This week in our series of highly personal retrospectives on landmark computer games, videogames PhD researcher and independent games developer Mitu Khandaker looks back to the wonder, exploration and lofty world-building of what might well be the most defining entry in the history of MMOs: EverQuest.
Everquest was like magic.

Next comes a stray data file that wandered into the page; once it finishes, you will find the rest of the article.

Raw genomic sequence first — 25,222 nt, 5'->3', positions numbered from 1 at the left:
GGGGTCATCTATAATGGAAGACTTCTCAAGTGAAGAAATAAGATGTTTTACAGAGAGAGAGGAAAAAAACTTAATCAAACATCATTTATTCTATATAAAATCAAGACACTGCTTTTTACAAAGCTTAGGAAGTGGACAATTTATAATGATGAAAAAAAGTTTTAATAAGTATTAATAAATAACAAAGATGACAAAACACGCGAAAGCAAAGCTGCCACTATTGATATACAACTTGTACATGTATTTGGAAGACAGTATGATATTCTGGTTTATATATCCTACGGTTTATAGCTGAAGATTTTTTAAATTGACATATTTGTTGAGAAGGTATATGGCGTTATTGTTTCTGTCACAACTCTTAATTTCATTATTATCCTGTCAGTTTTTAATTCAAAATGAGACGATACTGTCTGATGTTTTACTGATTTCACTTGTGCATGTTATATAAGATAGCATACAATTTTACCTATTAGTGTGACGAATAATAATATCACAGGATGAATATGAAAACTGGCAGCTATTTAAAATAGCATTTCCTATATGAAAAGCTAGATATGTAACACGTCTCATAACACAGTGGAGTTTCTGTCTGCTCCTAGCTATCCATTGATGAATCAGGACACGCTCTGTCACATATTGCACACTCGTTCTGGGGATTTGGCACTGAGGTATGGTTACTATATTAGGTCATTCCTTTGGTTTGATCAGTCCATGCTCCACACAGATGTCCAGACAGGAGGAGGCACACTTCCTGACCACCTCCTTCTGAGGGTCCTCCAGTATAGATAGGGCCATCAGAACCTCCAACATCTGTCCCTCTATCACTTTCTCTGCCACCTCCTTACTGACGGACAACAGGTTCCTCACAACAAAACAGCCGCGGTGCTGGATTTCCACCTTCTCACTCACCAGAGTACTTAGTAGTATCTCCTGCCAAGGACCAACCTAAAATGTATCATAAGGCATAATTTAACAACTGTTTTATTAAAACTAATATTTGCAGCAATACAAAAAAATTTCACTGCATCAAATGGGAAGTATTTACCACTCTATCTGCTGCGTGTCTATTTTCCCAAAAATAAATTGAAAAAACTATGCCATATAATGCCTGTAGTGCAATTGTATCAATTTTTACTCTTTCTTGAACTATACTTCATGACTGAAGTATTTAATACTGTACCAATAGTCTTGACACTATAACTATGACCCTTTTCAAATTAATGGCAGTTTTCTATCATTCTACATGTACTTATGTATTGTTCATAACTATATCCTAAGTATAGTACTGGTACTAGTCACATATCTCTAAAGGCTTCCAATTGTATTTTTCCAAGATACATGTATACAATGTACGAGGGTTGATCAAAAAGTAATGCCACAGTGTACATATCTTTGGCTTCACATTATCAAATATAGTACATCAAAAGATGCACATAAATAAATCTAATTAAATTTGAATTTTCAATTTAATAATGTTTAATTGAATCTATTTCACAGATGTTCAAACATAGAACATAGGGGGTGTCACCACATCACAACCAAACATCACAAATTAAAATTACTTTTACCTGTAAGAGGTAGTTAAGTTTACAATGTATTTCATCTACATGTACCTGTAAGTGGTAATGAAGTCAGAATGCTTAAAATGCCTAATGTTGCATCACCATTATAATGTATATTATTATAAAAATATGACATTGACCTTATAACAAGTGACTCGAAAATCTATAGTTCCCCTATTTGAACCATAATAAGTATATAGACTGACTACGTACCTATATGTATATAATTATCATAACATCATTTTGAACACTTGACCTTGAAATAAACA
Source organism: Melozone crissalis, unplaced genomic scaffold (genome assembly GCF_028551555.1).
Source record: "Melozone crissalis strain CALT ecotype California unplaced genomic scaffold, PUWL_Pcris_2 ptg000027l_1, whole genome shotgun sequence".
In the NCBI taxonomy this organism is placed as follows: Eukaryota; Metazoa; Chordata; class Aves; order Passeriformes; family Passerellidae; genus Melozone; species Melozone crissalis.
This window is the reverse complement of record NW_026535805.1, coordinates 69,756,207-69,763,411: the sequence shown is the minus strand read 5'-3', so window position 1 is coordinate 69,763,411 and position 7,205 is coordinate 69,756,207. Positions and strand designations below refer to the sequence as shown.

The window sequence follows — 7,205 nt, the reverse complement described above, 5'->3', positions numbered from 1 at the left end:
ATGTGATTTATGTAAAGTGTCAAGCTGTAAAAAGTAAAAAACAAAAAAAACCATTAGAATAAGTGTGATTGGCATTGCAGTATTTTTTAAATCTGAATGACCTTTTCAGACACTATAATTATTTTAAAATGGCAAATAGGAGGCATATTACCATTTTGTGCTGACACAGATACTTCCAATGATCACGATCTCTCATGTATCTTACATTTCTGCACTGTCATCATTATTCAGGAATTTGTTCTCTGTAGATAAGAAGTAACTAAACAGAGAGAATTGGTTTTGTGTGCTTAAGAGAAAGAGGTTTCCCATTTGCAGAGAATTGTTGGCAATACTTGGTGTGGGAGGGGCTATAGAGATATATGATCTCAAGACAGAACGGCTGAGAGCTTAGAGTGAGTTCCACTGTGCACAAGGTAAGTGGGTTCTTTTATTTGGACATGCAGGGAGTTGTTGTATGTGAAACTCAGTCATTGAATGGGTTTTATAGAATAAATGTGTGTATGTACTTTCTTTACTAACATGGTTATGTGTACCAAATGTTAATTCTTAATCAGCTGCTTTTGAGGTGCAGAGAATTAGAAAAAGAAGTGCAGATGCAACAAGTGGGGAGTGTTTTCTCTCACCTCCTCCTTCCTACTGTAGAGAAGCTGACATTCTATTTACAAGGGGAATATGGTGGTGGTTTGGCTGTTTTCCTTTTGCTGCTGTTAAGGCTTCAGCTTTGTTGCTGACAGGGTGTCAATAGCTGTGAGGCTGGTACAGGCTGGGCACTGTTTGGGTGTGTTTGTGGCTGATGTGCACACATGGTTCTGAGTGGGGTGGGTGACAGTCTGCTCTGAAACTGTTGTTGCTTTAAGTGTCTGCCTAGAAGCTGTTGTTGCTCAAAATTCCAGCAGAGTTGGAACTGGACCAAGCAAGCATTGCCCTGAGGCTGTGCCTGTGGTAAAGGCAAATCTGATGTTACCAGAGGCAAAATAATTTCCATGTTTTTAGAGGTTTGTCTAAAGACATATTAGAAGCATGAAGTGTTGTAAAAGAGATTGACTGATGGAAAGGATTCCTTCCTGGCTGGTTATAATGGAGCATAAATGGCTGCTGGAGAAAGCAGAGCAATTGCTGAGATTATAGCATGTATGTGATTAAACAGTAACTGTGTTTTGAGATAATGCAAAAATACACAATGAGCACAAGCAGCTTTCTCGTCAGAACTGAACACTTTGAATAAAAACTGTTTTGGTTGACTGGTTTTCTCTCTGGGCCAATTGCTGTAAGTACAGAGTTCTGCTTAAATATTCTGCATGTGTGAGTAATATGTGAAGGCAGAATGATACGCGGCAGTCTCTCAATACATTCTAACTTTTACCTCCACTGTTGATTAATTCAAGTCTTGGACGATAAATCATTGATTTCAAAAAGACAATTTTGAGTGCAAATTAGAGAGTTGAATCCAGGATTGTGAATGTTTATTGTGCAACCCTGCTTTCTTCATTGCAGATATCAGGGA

I feel like I’m cheating a bit writing this; after all, this isn’t about one of the games that I played when I was the tiniest, my perception of the world at its most plastic. The games I played then – illicitly, on a Commodore 64 that wasn’t mine; and later, on a series of hand-me-down consoles – certainly defined a lot about the person I would become. However, not all of our most formative experiences happen when we are tiny, young, and impressionable. Instead, many happen when we’re at our most vulnerable, our most confused, our most lost: during our mid-teen years. When I was 16 years old, EverQuest made me.
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